Foreign Minister Avigdor Liberman on Monday lashed out against those who criticized the teens kidnapped last week for studying at a West Bank seminary and deciding to hitchhike, saying the blame lies solely with those who seek to murder innocents.

Eyal Yifrach, 19, Gil-ad Shaar, 16, and Naftali Frenkel, 16, were abducted while hitchhiking south of Jerusalem Thursday night. The IDF launched a wide-ranging manhunt in the West Bank to locate them.

Liberman said in a statement that “there is nothing more outrageous than blaming these teens or their families that the kidnapping happened because they chose to study at a yeshiva in the Etzion Bloc or because they were forced to hitchhike in a place in which there is no ready public transportation at all times.”

While West Bank settlements are served by Israeli public transportation, the routes are infrequent and settlers often choose to hitchhike out of a sense of ideology.

Liberman said that by that same token, one could blame all victims of terrorism for being the wrong place at the wrong time, such as “those who came seder night [in 2002] to the Park Hotel in Netanya, those sitting having a coffee at Sbarro in Jerusalem [in 2001] or those Americans who were lost in the Twin Towers.”

“In all those cases, and in the current circumstance, the guilty are those whose intention is to kill innocents, and they are those who we must fight to the death,” he said. “Terrorism is terrorism and it doesn’t distinguish between New York, Netanya or the Etzion bloc.”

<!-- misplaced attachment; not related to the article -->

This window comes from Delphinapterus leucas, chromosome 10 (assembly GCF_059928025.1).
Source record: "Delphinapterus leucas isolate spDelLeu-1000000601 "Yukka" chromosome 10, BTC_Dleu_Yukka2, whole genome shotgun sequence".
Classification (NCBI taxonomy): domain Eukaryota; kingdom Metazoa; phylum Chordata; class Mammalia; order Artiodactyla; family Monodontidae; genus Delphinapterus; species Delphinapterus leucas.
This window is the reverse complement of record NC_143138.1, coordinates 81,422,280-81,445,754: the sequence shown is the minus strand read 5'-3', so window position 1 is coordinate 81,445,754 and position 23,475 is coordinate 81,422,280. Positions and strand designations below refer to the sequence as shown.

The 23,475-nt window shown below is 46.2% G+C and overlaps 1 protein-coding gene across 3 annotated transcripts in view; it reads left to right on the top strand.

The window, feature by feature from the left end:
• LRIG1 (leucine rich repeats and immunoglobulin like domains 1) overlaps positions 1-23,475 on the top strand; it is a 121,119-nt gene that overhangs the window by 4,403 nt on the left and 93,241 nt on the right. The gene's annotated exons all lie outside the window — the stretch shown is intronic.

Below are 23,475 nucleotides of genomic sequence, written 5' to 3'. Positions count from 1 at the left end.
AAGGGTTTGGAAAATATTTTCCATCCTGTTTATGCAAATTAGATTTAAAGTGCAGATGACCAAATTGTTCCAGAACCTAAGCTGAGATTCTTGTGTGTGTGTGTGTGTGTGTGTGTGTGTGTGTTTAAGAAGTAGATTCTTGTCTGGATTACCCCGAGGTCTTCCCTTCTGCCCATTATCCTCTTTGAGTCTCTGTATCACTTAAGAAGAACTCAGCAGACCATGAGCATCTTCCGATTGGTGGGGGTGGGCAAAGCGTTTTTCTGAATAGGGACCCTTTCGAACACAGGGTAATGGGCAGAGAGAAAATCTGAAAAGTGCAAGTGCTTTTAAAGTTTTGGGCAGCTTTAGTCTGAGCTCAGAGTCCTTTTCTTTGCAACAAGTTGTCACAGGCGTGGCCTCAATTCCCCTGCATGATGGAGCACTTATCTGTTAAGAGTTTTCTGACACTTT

Economy Minister Naftali Bennett echoed Liberman’s criticism of those who blame the victims.

“Are the hitchhikers the ones who kidnapped the children?” he said in an address at a Jewish seminary in Kfar Etzion. “Are the hitchhikers guilty of hijacking the plan to Entebbe [in 1976]? The abduction of [IDF soldiers] Goldwasser and Regev? The kidnapping of Gilad Shalit? Are the hitchhikers guilty of killing over 1,000 Israelis?

“We have an enemy that wants to make it impossible to travel freely in the Etzion bloc and also impossible to travel freely in Ramat Aviv.”

Liberman also reiterated his opposition to prisoner releases, commenting that granting freedom to terrorists only encourages their activity.

Every deal in which Israel released terrorists from prison as part of one deal or another, he said, “resulted in Israel losing and terrorist groups gaining.”

“We must not let this trend continue,” he said.

On Sunday, Liberman stated that Israel wouldn’t agree to the early release of Palestinian prisoners under any circumstances in exchange for the three missing teens. His comments came less than a week after a bill banning the release of prisoners serving life sentences in order to stymie the possibility of hostage exchanges passed its first hurdle in the Knesset. Thirty-six lawmakers voted in favor of the proposed legislation and 20 opposed it in a preliminary reading. The bill will now head to committee before advancing to a full Knesset vote at a later date.